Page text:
I am looking at V9 with the aim of creating task pools for re-use in
RAM limited real time systems.
In my experience, and in the general case, RAM limited real time systems
rarely create and delete many tasks at run time. Rather they create all
the resources during initialisation, then those resources perform a
dedicated task and persist until the system is switched off.
Of course there are some application that fall outside of that
a) the request method creates (statically) a task but note that the
task handle is NOT unique to the executable code function as it is
essentially a pointer to the TCB, which is shared among a number of
potential code functions..
I’m not sure why that is an issue, but perhaps it is because you don’t
know if the task has changed between two subsequent reads of the task
handle – because the handle will be the same if the task is using the
same StaticTask_t object from your pool.
This has also been an issue for kernel aware IDE plug-ins. The issue
was solved by also giving each task a unique number. You will see the
uxTaskNumber variable is incremented each time a task is created or
deleted – it is incremented when a task is deleted so the kernel aware
debugger knows it has to re-read the task list. The variable is stored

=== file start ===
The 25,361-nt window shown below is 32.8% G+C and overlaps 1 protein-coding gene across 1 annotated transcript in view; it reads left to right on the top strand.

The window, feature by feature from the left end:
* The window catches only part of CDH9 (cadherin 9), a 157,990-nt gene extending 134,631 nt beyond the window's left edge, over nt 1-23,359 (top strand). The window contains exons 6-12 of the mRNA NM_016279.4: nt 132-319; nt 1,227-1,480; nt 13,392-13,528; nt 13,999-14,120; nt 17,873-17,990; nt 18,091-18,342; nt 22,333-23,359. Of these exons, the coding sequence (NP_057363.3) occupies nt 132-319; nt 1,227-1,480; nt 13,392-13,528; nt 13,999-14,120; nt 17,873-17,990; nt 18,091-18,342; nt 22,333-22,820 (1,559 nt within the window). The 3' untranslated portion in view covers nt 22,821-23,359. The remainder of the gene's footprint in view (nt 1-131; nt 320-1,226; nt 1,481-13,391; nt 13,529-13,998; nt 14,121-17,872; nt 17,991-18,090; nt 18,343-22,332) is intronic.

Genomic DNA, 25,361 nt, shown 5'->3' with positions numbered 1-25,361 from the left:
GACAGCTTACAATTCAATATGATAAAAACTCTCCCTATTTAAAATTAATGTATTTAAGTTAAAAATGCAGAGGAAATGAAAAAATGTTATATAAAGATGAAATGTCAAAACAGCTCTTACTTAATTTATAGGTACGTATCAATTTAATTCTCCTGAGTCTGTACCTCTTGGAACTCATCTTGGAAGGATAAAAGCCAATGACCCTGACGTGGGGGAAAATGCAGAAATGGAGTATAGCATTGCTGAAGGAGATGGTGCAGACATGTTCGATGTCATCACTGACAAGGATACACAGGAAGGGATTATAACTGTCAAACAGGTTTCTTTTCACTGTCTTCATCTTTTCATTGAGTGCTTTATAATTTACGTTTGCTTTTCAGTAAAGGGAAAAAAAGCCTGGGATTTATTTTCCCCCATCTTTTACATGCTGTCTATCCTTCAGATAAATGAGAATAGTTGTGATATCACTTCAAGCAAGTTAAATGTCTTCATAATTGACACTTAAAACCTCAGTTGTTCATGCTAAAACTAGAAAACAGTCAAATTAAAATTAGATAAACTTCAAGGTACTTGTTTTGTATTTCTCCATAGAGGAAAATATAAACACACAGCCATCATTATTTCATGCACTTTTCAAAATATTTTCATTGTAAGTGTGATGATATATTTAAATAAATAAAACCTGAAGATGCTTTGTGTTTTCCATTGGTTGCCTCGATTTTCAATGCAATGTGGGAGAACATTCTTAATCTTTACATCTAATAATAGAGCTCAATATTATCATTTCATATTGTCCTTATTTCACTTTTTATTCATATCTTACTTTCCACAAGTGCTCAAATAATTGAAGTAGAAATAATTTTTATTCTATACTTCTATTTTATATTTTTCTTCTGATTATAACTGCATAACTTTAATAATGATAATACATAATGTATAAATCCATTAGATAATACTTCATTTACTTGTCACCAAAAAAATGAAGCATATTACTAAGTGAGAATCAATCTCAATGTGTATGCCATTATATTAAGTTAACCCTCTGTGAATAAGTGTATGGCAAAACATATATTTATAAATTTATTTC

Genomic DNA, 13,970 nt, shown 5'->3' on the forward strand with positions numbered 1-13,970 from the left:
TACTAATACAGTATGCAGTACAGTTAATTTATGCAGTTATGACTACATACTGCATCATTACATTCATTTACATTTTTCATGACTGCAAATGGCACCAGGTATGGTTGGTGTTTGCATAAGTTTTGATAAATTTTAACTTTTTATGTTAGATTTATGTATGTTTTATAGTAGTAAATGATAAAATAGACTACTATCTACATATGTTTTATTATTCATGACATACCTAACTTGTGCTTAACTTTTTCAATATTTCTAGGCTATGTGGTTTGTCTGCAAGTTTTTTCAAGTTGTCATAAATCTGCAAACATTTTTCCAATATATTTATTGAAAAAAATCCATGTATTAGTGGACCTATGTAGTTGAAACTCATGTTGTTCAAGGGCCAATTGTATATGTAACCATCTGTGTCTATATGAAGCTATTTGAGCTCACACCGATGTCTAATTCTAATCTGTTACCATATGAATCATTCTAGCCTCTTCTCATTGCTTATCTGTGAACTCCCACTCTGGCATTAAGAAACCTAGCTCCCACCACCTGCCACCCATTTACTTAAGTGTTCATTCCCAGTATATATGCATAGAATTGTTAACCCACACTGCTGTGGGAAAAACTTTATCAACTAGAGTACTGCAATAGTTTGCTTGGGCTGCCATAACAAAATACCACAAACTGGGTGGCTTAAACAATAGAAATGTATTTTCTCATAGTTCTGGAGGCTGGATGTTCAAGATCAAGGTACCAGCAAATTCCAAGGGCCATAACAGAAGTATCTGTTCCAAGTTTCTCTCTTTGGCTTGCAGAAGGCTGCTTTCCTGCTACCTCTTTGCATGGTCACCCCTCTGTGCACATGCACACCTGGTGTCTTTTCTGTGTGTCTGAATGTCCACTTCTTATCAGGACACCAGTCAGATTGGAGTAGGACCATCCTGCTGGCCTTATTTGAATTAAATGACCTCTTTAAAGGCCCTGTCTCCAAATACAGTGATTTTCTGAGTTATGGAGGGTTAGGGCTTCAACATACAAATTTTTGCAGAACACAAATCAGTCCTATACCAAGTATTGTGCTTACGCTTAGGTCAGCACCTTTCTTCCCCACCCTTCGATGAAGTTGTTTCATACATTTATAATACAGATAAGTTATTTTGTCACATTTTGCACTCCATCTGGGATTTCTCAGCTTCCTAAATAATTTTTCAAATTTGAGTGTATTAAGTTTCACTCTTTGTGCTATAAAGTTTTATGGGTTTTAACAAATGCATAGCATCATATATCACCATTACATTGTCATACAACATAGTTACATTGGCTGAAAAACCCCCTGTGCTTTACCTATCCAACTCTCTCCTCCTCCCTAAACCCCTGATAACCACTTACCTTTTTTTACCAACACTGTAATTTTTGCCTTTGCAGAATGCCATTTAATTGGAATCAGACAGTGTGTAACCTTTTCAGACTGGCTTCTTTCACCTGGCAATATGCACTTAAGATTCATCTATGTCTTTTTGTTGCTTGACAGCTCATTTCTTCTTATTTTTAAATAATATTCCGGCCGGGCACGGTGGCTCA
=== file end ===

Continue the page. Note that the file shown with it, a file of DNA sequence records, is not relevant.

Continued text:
inside the task’s TCB, but [by default] is not accessible – but could be
b) The TCB contains the link list elements for the task management so
the kernel must guarantee that all these items have been removed
from the kernel control lists before the TCB resource can be re-used.
This is achieved by the task delete function. I am not sure that this
can be checked externally in the application. If a task offers itself
for deletion it is not deleted immediately but placed on the pending
queue to be deleted next time the idle task is run.
In version 9 that is only the case if a task deletes itself. If one
task deletes another task then the deletion occurs immediately. In
either case, when the TCB is actually deleted (perhaps conceptually if
you are only using static memory allocation) then the portCLEANUP
macro will be executed. By default that is empty (I think) so you could
implement it in FreeRTOSConfig.h to return the TCB to the pool. Just be
careful to note that portCLEANUP
TCB() is called before the TCB is
access for the last time if dynamic memory allocation is used – but if
you are only using static memory allocation then that should be fine.